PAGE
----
The Ultimate Egoist — The Complete Stories of Theodore Sturgeon, Volume 1
This is the first volume in a 13-part series which collects all Theodore Sturgeon’s fiction shorter than novel length, both published and unpublished. The stories are presented in chronological order of writing, and as such this volume contains Sturgeon’s earliest work, from his first published story ‘Heavy Insurance’ in 1938 to ‘Butyl and the Breather’ published in 1940.
The majority of the stories in this volume are very short, two or three page stories written for newspaper syndication. Most of them are instantly-forgettable, formulaic rubbish — a fact the author was well aware of — with the odd exception, such as ‘Heavy Insurance’ which has a neat, twist ending. The rest are mostly ‘boy meets girl’ stories, with quite a few set at sea, as Sturgeon was working as a merchant seaman at the time and was obviously following the advice to ‘write what you know’.
The six or seven longer stories in the volume, all but one sold to John W. Campbell for publication in either Astounding or Unknown magazines, are by far a step up in quality. They include the title story ‘The Ultimate Egoist’, in which a man with an enormous ego finds he can will objects out of existence; what is probably one of Sturgeon’s best and most well-known stories ‘It’, about a monster learning about life and death; and the creepy and unsettling ‘Bianca’s Hands’, which the author was sure would sell to Unknown, but was rejected and not published for another eight years until Sturgeon submitted it to a competition in the British Argosy magazine and it won.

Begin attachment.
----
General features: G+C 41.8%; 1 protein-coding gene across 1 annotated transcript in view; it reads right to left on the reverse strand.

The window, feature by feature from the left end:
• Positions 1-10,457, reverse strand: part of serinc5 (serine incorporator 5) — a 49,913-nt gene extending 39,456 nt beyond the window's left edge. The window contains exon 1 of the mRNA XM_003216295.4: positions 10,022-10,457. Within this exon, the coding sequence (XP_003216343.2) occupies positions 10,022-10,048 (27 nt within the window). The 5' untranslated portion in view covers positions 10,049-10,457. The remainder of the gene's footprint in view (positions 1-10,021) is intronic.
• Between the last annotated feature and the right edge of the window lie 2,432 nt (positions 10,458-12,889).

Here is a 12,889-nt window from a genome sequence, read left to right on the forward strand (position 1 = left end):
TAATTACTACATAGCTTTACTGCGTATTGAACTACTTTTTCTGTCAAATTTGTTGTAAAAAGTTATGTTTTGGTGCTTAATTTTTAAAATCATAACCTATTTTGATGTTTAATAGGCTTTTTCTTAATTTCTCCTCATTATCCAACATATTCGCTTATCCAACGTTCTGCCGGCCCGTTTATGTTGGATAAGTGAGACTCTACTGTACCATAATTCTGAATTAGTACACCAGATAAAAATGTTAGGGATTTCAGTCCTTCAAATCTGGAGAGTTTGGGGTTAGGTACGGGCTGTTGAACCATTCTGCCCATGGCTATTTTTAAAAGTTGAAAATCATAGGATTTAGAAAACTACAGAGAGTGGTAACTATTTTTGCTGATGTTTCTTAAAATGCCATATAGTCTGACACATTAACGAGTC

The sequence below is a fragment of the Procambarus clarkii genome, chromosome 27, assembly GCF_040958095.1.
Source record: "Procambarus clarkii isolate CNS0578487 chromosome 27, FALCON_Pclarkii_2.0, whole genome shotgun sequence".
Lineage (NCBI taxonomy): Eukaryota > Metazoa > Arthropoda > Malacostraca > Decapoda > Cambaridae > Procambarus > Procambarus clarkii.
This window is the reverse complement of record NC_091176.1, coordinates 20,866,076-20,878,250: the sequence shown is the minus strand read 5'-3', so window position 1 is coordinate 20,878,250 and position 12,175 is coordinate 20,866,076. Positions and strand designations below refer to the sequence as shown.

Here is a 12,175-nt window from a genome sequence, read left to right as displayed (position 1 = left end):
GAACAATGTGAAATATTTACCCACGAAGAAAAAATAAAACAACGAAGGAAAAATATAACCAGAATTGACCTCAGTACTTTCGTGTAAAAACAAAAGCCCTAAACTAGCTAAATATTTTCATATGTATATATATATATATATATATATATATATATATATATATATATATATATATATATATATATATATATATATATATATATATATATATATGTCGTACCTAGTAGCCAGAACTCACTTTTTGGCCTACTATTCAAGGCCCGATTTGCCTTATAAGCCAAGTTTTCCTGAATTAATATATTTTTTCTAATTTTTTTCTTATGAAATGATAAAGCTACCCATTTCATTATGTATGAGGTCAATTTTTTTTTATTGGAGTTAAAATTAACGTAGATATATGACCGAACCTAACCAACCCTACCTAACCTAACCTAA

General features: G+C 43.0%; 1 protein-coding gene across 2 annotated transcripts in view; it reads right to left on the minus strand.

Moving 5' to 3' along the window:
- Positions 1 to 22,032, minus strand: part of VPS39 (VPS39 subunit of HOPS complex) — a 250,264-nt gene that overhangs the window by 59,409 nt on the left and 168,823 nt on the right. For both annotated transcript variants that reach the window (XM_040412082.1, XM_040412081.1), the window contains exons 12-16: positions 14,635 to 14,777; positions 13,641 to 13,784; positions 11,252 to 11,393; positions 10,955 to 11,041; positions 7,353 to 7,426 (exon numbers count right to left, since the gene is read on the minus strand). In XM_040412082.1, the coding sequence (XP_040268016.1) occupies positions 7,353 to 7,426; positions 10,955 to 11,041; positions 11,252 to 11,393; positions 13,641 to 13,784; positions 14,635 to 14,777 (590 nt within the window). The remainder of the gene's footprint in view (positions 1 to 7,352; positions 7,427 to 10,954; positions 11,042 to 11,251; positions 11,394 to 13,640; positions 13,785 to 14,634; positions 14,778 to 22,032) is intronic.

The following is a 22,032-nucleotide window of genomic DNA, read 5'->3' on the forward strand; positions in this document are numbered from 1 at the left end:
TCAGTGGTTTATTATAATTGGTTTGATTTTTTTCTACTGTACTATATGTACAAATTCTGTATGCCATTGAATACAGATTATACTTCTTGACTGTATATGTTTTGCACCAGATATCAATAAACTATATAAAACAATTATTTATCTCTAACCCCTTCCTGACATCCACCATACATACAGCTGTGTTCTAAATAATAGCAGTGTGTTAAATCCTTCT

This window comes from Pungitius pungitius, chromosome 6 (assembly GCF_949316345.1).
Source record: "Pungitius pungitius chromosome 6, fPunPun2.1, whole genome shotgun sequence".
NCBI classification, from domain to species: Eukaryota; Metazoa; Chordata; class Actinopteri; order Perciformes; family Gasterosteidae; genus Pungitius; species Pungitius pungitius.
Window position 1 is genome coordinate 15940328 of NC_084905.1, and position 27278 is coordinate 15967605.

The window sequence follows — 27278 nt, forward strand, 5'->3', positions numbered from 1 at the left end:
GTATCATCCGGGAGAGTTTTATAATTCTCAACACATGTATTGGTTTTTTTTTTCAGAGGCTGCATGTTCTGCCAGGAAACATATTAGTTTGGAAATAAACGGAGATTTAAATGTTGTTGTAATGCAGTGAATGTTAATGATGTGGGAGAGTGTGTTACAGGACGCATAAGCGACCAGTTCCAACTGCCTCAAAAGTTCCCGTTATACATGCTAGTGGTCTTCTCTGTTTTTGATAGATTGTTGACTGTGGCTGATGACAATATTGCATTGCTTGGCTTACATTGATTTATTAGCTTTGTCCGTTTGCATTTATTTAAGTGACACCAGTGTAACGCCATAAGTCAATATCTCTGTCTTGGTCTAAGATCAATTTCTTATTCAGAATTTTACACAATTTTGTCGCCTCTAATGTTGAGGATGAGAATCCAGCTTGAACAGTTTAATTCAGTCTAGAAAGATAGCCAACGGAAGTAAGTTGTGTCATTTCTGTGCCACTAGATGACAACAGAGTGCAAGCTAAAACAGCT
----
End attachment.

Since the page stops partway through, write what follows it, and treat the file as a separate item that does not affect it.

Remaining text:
If you have never read any Sturgeon and are looking for an introduction to his work, don’t start here or you will be severely disappointed. This is a collection for the completist only, for someone who intends to collect the entire series. All of the worthwhile stories in this volume can be found in other Sturgeon anthologies, which will give a better overview of the author’s talent.
There are story notes at the back of the book, where the editor Paul Williams gives the dates of writing and first publication of the stories, and comments on each one. He also includes extracts from Sturgeon’s correspondence relating to the stories. These notes would have been better placed at the end of each story, to prevent constant flipping backwards and forwards, especially considering how short most of the stories are — there was a lot of flipping!
Recommended for Sturgeon completists only.